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Sanjeev Chandra Agarwal & Anr Vs Union Of India: NDPS Charges Based On Section 67 Statements Of Accused Unsustainable

Rheaa Nair ,
  29 October 2021       Share Bookmark

Court :

Brief :

Citation :

J. Justice Sanjiv Khanna
J. Bela M. Trivedi

Appellant- Sanjeev Chandra Agarwal &Anr
Respondent- Union of India


The Supreme Court has set aside charges framed by the High Court, based on a statement taken under Section 67 of the NDPS Act.


  • No narcotic drugs or psychotropic substances were recovered from the premises of the two appellants. However, the prosecution submitted that 4 kilograms of Controlled Substances were allegedly found from the premises of the appellants located at Varanasi.
  • The High Court ordered framing charges under Sections 27-A and 29-A of the Narcotic Drugs and Psychotropic Substances Act, 1985 against the appellants. The High Court relied on statements given to officers under Section 67 of the Act, by other accused.
  • The Supreme Court found that the High Court was not correct in relying on the statements made by other accused under Section 67 of the NDPS Act. The court relied on the 2020 judgment of Tofan Singh v. State of Tamil Nadu, where confessions made to officers were declared inadmissible.
  • The trial court had discharged the parties by this order, which was reversed by the High Court. The Supreme Court referred to the Tofan Singh judgment to say that statements given under Section 67 cannot be solely relied upon. The charges framed under Section 27A and 29 for illicit trading were set-aside.

Relevant Provisions

Section 67 Narcotic Drugs And Psychotropic Substances Act, 1985- An NDPS officer may call for information during the inquiry.


Whether a statement given under Section 67 of the NDPS Act can be the sole basis for framing charges?


  • In the case of Tofan Singh, the Bench by a 2:1 majority held that the NDPS officers would fall within the definition of ‘police officers’ under the Evidence Act. Any statement made before them would not form the basis of a conviction under the Act.
  • A statement recorded by such an officer under Section 67 cannot be used as a confessional statement during the trial. The Tofan Singh judgment was opposite to the judgment in the State of Punjab v. Barkat Ram. But High Courts now rely on Tofan Singh for the evidentiary value of statements given under Section 67.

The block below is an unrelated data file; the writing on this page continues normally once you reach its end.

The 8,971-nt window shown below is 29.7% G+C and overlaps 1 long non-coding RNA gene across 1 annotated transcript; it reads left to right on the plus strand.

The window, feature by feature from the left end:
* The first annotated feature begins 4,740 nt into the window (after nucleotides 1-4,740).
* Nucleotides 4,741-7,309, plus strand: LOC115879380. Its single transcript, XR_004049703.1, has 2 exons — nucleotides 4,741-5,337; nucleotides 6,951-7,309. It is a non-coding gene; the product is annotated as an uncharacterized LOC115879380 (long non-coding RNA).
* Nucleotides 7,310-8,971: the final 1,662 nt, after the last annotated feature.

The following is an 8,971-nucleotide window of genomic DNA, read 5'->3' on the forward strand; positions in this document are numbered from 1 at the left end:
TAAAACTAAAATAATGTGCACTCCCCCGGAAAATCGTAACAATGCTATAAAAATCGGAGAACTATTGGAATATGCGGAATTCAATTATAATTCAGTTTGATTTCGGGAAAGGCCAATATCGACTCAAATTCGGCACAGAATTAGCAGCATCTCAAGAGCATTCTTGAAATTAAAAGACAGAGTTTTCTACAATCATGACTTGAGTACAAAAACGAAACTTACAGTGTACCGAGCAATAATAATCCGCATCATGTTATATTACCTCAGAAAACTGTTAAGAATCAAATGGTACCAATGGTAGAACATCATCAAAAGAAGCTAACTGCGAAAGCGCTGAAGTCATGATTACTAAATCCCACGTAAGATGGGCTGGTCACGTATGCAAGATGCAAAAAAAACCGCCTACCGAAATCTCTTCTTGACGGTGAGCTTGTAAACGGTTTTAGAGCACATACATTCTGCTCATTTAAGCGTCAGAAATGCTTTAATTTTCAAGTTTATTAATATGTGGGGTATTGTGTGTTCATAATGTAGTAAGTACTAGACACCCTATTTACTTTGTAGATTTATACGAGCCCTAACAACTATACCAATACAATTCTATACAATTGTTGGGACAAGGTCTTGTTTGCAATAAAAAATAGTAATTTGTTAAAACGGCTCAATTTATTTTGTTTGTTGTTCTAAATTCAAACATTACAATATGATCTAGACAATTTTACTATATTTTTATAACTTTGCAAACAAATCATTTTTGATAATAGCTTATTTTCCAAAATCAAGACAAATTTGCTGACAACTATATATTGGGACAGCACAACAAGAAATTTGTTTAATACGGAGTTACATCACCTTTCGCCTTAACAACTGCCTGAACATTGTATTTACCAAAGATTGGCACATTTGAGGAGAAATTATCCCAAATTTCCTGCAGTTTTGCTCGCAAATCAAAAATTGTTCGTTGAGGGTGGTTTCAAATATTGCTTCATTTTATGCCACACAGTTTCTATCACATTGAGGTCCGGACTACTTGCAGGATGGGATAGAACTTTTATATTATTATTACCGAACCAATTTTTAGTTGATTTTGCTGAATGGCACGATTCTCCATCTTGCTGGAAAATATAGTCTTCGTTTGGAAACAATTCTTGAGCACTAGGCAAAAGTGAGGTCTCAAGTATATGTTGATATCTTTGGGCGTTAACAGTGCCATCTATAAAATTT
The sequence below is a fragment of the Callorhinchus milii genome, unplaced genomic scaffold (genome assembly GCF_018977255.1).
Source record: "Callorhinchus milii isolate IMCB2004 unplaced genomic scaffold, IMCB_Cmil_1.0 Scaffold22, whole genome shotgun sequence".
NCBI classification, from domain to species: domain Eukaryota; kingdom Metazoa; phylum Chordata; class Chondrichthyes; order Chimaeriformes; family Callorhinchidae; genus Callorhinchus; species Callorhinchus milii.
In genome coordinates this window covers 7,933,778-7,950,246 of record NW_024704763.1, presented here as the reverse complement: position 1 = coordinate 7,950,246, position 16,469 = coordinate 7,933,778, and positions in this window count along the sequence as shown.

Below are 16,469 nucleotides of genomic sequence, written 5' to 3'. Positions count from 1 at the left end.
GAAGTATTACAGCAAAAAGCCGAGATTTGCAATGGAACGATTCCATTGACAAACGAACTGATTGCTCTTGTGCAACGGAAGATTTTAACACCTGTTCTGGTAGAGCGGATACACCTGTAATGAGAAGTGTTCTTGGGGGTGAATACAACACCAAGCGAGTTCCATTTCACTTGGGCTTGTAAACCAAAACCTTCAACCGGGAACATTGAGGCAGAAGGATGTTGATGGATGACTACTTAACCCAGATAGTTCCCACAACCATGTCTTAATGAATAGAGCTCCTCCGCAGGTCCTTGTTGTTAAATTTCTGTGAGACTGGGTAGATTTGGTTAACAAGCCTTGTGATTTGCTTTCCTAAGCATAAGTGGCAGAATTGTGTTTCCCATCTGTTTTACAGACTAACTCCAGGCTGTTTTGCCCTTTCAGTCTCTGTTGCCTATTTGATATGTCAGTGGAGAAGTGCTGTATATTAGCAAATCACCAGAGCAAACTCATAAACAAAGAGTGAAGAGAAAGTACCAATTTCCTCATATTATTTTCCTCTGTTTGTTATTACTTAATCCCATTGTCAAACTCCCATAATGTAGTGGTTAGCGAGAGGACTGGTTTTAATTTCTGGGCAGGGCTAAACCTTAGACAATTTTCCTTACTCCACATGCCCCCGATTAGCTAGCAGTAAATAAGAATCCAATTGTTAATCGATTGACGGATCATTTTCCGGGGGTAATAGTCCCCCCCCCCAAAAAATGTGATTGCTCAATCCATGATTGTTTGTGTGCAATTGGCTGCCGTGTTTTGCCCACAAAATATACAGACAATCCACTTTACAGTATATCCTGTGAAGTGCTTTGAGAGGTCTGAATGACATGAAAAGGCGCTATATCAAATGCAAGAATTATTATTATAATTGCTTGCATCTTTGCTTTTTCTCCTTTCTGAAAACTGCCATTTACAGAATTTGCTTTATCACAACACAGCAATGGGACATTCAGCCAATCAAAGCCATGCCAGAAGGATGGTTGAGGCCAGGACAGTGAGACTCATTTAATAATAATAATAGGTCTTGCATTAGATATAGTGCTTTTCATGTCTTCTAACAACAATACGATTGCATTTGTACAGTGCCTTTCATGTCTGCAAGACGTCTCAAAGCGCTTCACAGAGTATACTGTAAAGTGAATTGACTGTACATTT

• The Tofan Singh judgment was path-breaking in the sense that in that judgment, it was held that the uniform worn by the investigative agencies under various statutes may separate them, but what is important are the powers and functions exercised by such officers under their respective statutes. Since the NDPS officer’s powers are parallel to a police officer, and statements made before them would be treated as such.
  • The judgment protected the Fundamental Rights of the accused and provided them the right to stay silent to avoid prosecution. Under Article 20(3),constitutional safeguard against testimonial compulsion is enshrined.


The statements of the accused taken before a police officer are not admissible.This is one of the principles followed during a criminal investigation. It makes sense to apply it to drug cases as well. Even though NDPS officers are not police officials, the TofanSingh case gave clarity about if statements made before them can be used as the basis of conviction. This judgment is fairly recent, but it has been referred to by many courts. Even in the present case, the Supreme Court corrected the order of the High Court, using the judgment as a foundation for its analysis.

Click here to download the original copy of the judgement


What is the importance of the Tofan Singh judgment?

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